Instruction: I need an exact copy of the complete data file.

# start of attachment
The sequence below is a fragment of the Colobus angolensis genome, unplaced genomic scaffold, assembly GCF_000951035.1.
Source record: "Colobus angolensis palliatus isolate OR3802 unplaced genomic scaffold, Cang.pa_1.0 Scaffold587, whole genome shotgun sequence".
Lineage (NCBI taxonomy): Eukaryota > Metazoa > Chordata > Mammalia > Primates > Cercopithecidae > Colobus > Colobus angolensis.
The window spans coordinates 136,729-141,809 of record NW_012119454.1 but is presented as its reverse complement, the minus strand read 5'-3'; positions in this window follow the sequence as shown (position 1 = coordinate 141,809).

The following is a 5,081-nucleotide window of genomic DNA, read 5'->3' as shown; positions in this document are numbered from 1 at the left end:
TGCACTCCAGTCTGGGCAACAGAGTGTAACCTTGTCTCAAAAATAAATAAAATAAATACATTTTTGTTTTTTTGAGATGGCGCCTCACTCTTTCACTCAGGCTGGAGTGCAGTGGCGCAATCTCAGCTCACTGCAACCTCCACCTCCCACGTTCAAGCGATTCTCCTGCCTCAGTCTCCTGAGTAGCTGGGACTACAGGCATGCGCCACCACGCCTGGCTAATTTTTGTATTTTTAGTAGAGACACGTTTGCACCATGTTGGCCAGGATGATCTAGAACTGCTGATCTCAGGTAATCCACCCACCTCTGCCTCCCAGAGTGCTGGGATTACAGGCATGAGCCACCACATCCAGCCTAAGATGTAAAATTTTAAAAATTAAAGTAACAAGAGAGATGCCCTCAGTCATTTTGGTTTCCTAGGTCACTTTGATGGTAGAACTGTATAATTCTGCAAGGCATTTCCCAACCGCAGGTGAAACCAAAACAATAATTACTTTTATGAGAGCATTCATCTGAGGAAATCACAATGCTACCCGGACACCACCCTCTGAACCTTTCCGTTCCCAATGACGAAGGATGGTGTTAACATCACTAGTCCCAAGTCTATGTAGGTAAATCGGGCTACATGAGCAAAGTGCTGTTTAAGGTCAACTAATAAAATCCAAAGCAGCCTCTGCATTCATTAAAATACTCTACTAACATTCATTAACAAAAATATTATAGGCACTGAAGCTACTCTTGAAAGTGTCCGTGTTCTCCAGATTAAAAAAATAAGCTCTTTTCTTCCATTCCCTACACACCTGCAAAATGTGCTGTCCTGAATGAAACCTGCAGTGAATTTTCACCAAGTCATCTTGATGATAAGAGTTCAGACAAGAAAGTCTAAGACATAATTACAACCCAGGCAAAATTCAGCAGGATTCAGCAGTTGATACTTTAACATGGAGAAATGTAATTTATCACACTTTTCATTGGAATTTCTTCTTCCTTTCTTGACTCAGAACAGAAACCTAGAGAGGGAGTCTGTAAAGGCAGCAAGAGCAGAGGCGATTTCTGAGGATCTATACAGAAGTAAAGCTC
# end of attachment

The sequence below is a fragment of the Colobus angolensis genome, unplaced genomic scaffold, assembly GCF_000951035.1.
Source record: "Colobus angolensis palliatus isolate OR3802 unplaced genomic scaffold, Cang.pa_1.0 Scaffold587, whole genome shotgun sequence".
Lineage (NCBI taxonomy): Eukaryota > Metazoa > Chordata > Mammalia > Primates > Cercopithecidae > Colobus > Colobus angolensis.
The window spans coordinates 136,729-141,809 of record NW_012119454.1 but is presented as its reverse complement, the minus strand read 5'-3'; positions in this window follow the sequence as shown (position 1 = coordinate 141,809).

The following is a 5,081-nucleotide window of genomic DNA, read 5'->3' as shown; positions in this document are numbered from 1 at the left end:
TGCACTCCAGTCTGGGCAACAGAGTGTAACCTTGTCTCAAAAATAAATAAAATAAATACATTTTTGTTTTTTTGAGATGGCGCCTCACTCTTTCACTCAGGCTGGAGTGCAGTGGCGCAATCTCAGCTCACTGCAACCTCCACCTCCCACGTTCAAGCGATTCTCCTGCCTCAGTCTCCTGAGTAGCTGGGACTACAGGCATGCGCCACCACGCCTGGCTAATTTTTGTATTTTTAGTAGAGACACGTTTGCACCATGTTGGCCAGGATGATCTAGAACTGCTGATCTCAGGTAATCCACCCACCTCTGCCTCCCAGAGTGCTGGGATTACAGGCATGAGCCACCACATCCAGCCTAAGATGTAAAATTTTAAAAATTAAAGTAACAAGAGAGATGCCCTCAGTCATTTTGGTTTCCTAGGTCACTTTGATGGTAGAACTGTATAATTCTGCAAGGCATTTCCCAACCGCAGGTGAAACCAAAACAATAATTACTTTTATGAGAGCATTCATCTGAGGAAATCACAATGCTACCCGGACACCACCCTCTGAACCTTTCCGTTCCCAATGACGAAGGATGGTGTTAACATCACTAGTCCCAAGTCTATGTAGGTAAATCGGGCTACATGAGCAAAGTGCTGTTTAAGGTCAACTAATAAAATCCAAAGCAGCCTCTGCATTCATTAAAATACTCTACTAACATTCATTAACAAAAATATTATAGGCACTGAAGCTACTCTTGAAAGTGTCCGTGTTCTCCAGATTAAAAAAATAAGCTCTTTTCTTCCATTCCCTACACACCTGCAAAATGTGCTGTCCTGAATGAAACCTGCAGTGAATTTTCACCAAGTCATCTTGATGATAAGAGTTCAGACAAGAAAGTCTAAGACATAATTACAACCCAGGCAAAATTCAGCAGGATTCAGCAGTTGATACTTTAACATGGAGAAATGTAATTTATCACACTTTTCATTGGAATTTCTTCTTCCTTTCTTGACTCAGAACAGAAACCTAGAGAGGGAGTCTGTAAAGGCAGCAAGAGCAGAGGCGATTTCTGAGGATCTATACAGAAGTAAAGCTC